digits= read.csv("digits.csv")
digitClasses <- factor(digits$X0.000000000000000000e.00.29)
digitsPCA=prcomp(digits[,1:64])
sd=digitsPCA$sdev
```

```
digitsVar=digitsPCA$sdev^2
percentVarExp=digitsVar/sum(digitsVar)
```

## 1.1c Principal Component Analysis (PCA) – Python code

```
import numpy as np
from sklearn.decomposition import PCA
from sklearn import decomposition
from sklearn import datasets
import matplotlib.pyplot as plt
from sklearn.datasets import load_digits
digits = load_digits()
pca = PCA(2)
projected = pca.fit_transform(digits.data)
```

## 1.1 b Variance vs no principal components

## – Python code

```
import numpy as np
from sklearn.decomposition import PCA
from sklearn import decomposition
from sklearn import datasets
import matplotlib.pyplot as plt
from sklearn.datasets import load_digits
digits = load_digits()
pca = PCA(64)
projected = pca.fit_transform(digits.data)
varianceExp= pca.explained_variance_ratio_
totVarExp=np.cumsum(np.round(pca.explained_variance_ratio_, decimals=4)*100)
```

## 1.2a K-Means – R code

In the code first the scatter plot of the first 2 Principal Components of the handwritten digits is plotted as a scatter plot. Over this plot 10 centroids of the 10 different clusters corresponding the 10 diferent digits is plotted over the original scatter plot.

```
library(ggplot2)
digits= read.csv("digits.csv")
digitClasses <- factor(digits$X0.000000000000000000e.00.29)
digitsPCA=prcomp(digits[,1:64])
df <- data.frame(digitsPCA$x)
df1 <- cbind(df,digitClasses)
a<- df[,1:2]
k<-kmeans(a,10,1000)
df2<-data.frame(k$centers)
```

## 1.2b K-Means – Python code

The centroids of the 10 different handwritten digits is plotted over the scatter plot of the first 2 principal components.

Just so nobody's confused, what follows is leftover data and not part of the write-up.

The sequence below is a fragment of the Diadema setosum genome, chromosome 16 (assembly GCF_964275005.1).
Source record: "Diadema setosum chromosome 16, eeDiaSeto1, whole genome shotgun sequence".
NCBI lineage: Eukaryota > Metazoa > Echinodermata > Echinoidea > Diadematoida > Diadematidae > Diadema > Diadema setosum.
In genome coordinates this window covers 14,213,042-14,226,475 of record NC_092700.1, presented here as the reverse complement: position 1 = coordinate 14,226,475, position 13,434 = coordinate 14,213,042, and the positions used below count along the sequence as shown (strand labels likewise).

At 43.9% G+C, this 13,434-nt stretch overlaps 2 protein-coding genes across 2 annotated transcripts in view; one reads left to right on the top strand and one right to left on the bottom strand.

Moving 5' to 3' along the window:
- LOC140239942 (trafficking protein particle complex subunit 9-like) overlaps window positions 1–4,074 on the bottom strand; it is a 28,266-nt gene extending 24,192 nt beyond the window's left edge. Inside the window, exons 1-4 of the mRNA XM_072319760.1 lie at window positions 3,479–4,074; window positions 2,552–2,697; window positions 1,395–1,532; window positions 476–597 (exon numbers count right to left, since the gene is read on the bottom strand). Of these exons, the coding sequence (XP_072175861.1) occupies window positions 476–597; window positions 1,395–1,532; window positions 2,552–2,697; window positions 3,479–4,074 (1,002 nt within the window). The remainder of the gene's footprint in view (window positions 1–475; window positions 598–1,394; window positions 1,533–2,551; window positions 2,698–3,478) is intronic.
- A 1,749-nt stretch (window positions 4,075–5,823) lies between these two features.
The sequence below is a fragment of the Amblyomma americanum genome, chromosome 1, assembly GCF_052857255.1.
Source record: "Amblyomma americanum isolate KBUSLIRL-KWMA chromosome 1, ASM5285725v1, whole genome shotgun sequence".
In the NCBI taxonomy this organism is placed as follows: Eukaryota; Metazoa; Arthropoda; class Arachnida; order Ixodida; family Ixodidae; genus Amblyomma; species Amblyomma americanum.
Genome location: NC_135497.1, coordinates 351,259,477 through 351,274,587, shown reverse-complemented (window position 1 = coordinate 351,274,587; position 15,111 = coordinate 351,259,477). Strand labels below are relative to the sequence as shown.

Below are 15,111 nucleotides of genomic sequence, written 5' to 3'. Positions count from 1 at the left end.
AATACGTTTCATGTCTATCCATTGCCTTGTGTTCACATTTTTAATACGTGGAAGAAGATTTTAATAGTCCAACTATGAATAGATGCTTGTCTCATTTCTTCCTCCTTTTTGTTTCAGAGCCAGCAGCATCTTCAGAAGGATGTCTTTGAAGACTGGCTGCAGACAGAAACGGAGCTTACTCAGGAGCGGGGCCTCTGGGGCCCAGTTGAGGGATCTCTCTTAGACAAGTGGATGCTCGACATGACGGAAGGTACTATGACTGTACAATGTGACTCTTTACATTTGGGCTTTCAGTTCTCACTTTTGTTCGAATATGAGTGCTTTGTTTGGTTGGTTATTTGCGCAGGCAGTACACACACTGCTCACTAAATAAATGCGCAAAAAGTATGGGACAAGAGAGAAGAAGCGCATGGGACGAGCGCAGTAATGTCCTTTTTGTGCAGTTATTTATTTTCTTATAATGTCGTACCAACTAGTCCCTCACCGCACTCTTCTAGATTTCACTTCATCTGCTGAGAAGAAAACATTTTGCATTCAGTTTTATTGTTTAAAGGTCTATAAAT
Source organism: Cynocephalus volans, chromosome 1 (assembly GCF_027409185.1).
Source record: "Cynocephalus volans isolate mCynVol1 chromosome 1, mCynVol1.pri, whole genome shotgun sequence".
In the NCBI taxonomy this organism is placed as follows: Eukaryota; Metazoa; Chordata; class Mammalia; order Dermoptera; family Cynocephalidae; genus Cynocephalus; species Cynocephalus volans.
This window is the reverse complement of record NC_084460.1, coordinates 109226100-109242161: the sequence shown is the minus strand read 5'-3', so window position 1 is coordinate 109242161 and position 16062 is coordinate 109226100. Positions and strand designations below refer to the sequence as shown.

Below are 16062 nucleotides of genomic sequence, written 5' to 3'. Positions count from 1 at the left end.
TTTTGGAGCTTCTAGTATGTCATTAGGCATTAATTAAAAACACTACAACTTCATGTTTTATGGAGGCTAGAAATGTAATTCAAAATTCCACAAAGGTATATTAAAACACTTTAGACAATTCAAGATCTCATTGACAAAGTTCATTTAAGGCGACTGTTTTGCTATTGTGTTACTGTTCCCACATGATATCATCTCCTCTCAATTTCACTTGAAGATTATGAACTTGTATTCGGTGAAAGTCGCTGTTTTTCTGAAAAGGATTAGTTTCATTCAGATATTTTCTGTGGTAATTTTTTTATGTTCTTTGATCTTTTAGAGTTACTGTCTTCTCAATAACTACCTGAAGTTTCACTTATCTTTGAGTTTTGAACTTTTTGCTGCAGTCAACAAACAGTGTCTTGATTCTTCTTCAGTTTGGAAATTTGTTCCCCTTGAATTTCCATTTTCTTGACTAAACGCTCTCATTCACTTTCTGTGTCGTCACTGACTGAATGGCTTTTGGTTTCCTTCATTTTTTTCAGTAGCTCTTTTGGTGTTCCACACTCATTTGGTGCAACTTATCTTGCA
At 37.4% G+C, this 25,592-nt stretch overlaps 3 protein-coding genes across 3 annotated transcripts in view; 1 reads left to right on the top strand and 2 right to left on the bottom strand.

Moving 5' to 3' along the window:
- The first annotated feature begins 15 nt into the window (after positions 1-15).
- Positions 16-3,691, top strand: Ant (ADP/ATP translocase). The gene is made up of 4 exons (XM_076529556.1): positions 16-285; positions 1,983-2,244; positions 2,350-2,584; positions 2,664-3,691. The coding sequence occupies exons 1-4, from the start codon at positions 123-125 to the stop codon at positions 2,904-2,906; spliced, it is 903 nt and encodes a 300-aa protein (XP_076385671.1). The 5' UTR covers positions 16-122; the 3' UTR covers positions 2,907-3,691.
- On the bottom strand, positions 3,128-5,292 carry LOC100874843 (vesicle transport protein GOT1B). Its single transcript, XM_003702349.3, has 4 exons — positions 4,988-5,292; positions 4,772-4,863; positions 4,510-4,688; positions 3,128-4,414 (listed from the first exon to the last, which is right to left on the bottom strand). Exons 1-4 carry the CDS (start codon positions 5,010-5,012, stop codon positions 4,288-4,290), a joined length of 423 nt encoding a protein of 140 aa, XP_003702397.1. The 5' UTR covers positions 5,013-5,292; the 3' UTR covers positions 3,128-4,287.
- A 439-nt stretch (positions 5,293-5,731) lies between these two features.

```
import numpy as np
from sklearn.decomposition import PCA
from sklearn import decomposition
from sklearn import datasets
import matplotlib.pyplot as plt
from sklearn.datasets import load_digits
from sklearn.cluster import KMeans
digits = load_digits()
pca = PCA(2)
projected = pca.fit_transform(digits.data)
kmeans = KMeans(n_clusters=10)
kmeans.fit(projected)
y_kmeans = kmeans.predict(projected)
centers = kmeans.cluster_centers_
centers
```

## 1.3a Heirarchical clusters – R code

Herirachical clusters is another type of unsupervised learning. It successively joins the closest pair of objects (points or clusters) in succession based on some ‘distance’ metric. In this type of clustering we do not have choose the number of centroids. We can cut the created dendrogram mat an appropriate height to get a desired and reasonable number of clusters These are the following ‘distance’ metrics used while combining successive objects

- Ward
- Complete
- Single
- Average
- Centroid

```
iris <- datasets::iris
iris2 <- iris[,-5]
species <- iris[,5]
d_iris <- dist(iris2)
hc_iris <- hclust(d_iris, method = "average")
sub_grp <- cutree(hc_iris, k = 3)
table(sub_grp)
```

```
## sub_grp
## 1 2 3
## 50 64 36
```

```
```

## 1.3a Heirarchical clusters – Python code

```
from sklearn.datasets import load_iris
import matplotlib.pyplot as plt
from scipy.cluster.hierarchy import dendrogram, linkage
iris = load_iris()
Z = linkage(iris.data, 'average')
```